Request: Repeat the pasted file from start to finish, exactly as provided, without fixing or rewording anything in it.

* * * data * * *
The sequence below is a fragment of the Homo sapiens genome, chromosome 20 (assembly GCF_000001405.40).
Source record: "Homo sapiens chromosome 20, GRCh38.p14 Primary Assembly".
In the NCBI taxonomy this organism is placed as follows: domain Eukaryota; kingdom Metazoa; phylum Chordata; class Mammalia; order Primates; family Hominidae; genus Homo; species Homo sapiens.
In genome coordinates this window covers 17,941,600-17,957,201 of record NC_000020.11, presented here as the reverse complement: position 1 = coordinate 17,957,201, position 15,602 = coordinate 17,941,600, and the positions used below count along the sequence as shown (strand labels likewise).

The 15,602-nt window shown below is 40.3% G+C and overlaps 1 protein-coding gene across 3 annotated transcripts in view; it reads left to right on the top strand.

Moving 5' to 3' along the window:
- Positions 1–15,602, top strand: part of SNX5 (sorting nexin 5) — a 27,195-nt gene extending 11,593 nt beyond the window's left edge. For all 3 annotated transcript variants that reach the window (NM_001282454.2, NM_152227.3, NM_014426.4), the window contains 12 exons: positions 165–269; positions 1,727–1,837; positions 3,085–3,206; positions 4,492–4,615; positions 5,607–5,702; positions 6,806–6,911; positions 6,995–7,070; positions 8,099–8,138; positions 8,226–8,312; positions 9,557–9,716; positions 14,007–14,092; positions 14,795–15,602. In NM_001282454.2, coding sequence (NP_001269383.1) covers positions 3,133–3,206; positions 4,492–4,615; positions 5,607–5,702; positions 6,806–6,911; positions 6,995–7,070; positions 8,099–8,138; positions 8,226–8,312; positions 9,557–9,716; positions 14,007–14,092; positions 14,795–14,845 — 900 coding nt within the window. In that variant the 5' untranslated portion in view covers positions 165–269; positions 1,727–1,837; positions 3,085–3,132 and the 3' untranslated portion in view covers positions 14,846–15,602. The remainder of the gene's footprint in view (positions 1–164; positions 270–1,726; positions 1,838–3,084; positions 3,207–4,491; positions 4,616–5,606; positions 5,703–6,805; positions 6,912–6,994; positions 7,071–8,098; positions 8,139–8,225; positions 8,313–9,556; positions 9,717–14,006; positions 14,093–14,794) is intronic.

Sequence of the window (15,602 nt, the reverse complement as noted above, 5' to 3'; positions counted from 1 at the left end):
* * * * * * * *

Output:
The sequence below is a fragment of the Homo sapiens genome, chromosome 20 (assembly GCF_000001405.40).
Source record: "Homo sapiens chromosome 20, GRCh38.p14 Primary Assembly".
In the NCBI taxonomy this organism is placed as follows: domain Eukaryota; kingdom Metazoa; phylum Chordata; class Mammalia; order Primates; family Hominidae; genus Homo; species Homo sapiens.
In genome coordinates this window covers 17,941,600-17,957,201 of record NC_000020.11, presented here as the reverse complement: position 1 = coordinate 17,957,201, position 15,602 = coordinate 17,941,600, and the positions used below count along the sequence as shown (strand labels likewise).

The 15,602-nt window shown below is 40.3% G+C and overlaps 1 protein-coding gene across 3 annotated transcripts in view; it reads left to right on the top strand.

Moving 5' to 3' along the window:
- Positions 1–15,602, top strand: part of SNX5 (sorting nexin 5) — a 27,195-nt gene extending 11,593 nt beyond the window's left edge. For all 3 annotated transcript variants that reach the window (NM_001282454.2, NM_152227.3, NM_014426.4), the window contains 12 exons: positions 165–269; positions 1,727–1,837; positions 3,085–3,206; positions 4,492–4,615; positions 5,607–5,702; positions 6,806–6,911; positions 6,995–7,070; positions 8,099–8,138; positions 8,226–8,312; positions 9,557–9,716; positions 14,007–14,092; positions 14,795–15,602. In NM_001282454.2, coding sequence (NP_001269383.1) covers positions 3,133–3,206; positions 4,492–4,615; positions 5,607–5,702; positions 6,806–6,911; positions 6,995–7,070; positions 8,099–8,138; positions 8,226–8,312; positions 9,557–9,716; positions 14,007–14,092; positions 14,795–14,845 — 900 coding nt within the window. In that variant the 5' untranslated portion in view covers positions 165–269; positions 1,727–1,837; positions 3,085–3,132 and the 3' untranslated portion in view covers positions 14,846–15,602. The remainder of the gene's footprint in view (positions 1–164; positions 270–1,726; positions 1,838–3,084; positions 3,207–4,491; positions 4,616–5,606; positions 5,703–6,805; positions 6,912–6,994; positions 7,071–8,098; positions 8,139–8,225; positions 8,313–9,556; positions 9,717–14,006; positions 14,093–14,794) is intronic.

Sequence of the window (15,602 nt, the reverse complement as noted above, 5' to 3'; positions counted from 1 at the left end):